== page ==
Screen recording with Chromebooks is a powerful way to teach and to observe student learning.
A screencast is a recording of your computer screen. Most screencasts also include a narration to explain what you are doing and can also include a webcam view of the person recording the video.
If you are brand new to screen recording on Chromebook I recommend that you check out this post to get started!
Here are was to screencast with Chromebooks…
1. Review before a test
Review time is limited. Create a series of short review videos to help students prepare for your next test or exam so that they can review with you from home.
2. Flip a lesson
Record your direct instruction and have students watch the video at home so that you can use your in-class time for hands-on activities and class discussion. Recording the delivery of a Powerpoint or Google Slides presentation is a great way to get started with screencasting.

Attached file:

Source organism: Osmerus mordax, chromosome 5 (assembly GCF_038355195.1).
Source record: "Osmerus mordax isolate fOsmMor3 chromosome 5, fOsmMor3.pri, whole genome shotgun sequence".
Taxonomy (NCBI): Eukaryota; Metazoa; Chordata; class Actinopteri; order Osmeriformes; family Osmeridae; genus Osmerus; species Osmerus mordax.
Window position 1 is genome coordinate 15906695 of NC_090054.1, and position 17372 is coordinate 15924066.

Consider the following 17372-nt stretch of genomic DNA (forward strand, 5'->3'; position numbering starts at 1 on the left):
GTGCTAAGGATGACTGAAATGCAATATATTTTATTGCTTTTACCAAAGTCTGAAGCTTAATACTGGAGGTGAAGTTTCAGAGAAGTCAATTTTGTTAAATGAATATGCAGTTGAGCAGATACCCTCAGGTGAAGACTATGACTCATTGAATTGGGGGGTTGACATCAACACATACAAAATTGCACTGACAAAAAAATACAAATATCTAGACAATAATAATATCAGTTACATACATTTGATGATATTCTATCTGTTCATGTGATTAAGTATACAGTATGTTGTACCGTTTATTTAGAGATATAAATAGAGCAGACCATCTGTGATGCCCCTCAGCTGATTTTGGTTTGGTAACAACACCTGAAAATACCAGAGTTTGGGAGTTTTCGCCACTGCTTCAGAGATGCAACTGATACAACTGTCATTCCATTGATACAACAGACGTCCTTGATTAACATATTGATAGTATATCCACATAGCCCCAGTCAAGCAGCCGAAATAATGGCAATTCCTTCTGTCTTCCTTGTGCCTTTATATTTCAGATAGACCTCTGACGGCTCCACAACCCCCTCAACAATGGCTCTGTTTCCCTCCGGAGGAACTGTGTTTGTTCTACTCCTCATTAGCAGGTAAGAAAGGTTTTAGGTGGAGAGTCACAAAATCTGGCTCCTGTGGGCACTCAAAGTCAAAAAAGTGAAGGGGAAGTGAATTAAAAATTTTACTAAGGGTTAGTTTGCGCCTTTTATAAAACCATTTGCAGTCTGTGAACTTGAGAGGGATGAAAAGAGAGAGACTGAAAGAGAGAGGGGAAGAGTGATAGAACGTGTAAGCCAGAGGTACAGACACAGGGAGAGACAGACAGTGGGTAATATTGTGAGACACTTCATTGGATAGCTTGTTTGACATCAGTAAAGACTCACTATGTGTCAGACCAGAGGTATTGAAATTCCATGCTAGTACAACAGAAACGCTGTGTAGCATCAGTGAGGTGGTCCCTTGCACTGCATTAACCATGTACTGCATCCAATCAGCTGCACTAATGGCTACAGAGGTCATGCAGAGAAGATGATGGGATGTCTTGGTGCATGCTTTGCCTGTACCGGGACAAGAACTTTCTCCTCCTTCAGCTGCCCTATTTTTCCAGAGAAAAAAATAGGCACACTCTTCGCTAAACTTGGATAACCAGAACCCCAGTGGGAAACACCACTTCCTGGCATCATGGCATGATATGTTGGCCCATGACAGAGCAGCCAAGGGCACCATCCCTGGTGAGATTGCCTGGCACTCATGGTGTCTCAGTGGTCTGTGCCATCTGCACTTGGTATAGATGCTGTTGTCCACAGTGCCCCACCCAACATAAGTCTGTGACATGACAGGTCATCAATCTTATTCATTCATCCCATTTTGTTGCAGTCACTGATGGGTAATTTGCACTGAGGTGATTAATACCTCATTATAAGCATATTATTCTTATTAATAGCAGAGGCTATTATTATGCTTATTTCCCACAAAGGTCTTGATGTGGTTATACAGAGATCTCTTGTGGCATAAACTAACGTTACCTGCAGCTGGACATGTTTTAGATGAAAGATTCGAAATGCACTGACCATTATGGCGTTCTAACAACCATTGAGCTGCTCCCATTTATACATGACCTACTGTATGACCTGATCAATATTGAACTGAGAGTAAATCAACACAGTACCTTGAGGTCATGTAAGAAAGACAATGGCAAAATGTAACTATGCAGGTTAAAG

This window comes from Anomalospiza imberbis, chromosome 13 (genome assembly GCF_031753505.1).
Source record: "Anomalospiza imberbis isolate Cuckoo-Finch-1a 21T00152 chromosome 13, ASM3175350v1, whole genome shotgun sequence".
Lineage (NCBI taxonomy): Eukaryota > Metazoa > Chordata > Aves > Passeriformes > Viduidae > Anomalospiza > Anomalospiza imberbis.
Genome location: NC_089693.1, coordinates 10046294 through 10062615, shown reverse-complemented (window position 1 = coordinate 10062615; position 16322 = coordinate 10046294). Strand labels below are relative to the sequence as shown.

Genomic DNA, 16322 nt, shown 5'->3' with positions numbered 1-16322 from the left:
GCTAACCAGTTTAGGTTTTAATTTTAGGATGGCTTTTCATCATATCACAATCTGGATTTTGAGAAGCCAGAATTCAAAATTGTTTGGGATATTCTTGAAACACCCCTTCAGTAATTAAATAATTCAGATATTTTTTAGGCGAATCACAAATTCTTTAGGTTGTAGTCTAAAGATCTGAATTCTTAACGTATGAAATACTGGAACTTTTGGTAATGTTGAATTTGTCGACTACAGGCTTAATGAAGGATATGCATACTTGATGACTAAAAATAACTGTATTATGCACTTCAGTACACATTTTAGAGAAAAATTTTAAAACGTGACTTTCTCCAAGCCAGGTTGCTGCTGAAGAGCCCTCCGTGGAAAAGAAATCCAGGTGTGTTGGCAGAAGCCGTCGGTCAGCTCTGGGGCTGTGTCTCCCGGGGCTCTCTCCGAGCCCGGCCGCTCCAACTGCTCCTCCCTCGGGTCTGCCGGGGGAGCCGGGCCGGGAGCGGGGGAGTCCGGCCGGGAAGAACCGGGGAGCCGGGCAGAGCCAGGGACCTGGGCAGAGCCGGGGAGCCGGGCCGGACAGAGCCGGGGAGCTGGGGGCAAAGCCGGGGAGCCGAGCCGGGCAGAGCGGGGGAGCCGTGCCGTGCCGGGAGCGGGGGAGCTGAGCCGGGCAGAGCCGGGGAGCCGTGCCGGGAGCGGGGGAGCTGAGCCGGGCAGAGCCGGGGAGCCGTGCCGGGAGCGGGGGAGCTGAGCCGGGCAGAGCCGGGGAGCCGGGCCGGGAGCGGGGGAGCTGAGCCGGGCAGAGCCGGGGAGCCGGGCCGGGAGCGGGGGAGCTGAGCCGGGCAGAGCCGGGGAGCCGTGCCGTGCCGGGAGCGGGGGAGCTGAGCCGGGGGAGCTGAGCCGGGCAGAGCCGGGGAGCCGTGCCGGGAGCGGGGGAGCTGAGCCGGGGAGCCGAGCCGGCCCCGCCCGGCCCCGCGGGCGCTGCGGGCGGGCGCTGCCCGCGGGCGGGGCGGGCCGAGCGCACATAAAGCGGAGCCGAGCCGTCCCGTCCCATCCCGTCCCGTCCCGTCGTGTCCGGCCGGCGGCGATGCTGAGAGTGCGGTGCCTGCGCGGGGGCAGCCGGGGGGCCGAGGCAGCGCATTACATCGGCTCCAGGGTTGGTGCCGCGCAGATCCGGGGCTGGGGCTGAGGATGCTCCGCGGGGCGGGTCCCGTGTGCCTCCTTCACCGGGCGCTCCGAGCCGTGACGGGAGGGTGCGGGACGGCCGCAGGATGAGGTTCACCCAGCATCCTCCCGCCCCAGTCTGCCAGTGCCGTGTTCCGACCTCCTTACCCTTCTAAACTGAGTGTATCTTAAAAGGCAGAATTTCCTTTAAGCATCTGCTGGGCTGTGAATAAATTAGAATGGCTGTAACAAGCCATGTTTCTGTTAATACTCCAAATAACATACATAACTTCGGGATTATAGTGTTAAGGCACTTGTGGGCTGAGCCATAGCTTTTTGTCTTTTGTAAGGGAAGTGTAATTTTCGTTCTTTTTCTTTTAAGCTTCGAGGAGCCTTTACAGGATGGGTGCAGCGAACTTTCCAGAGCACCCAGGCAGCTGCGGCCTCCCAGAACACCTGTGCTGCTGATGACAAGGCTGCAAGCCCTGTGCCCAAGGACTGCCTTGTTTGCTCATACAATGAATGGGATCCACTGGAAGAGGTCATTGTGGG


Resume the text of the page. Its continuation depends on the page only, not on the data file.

Example: This is one of my first attempts at flipping a lesson for my high school Anatomy and Physiology course.
3. Document Instructions
How many times do you have to repeat instructions for your students? Record the instructions on a screencast and post the video into Google Classroom, Edmodo, Schoology, or whatever LMS you use. Students can watch the video as many times as they need!
Example: This is a video that I created to show my students how to add a new post to our Class wiki (yes, that was a thing back in 2009!)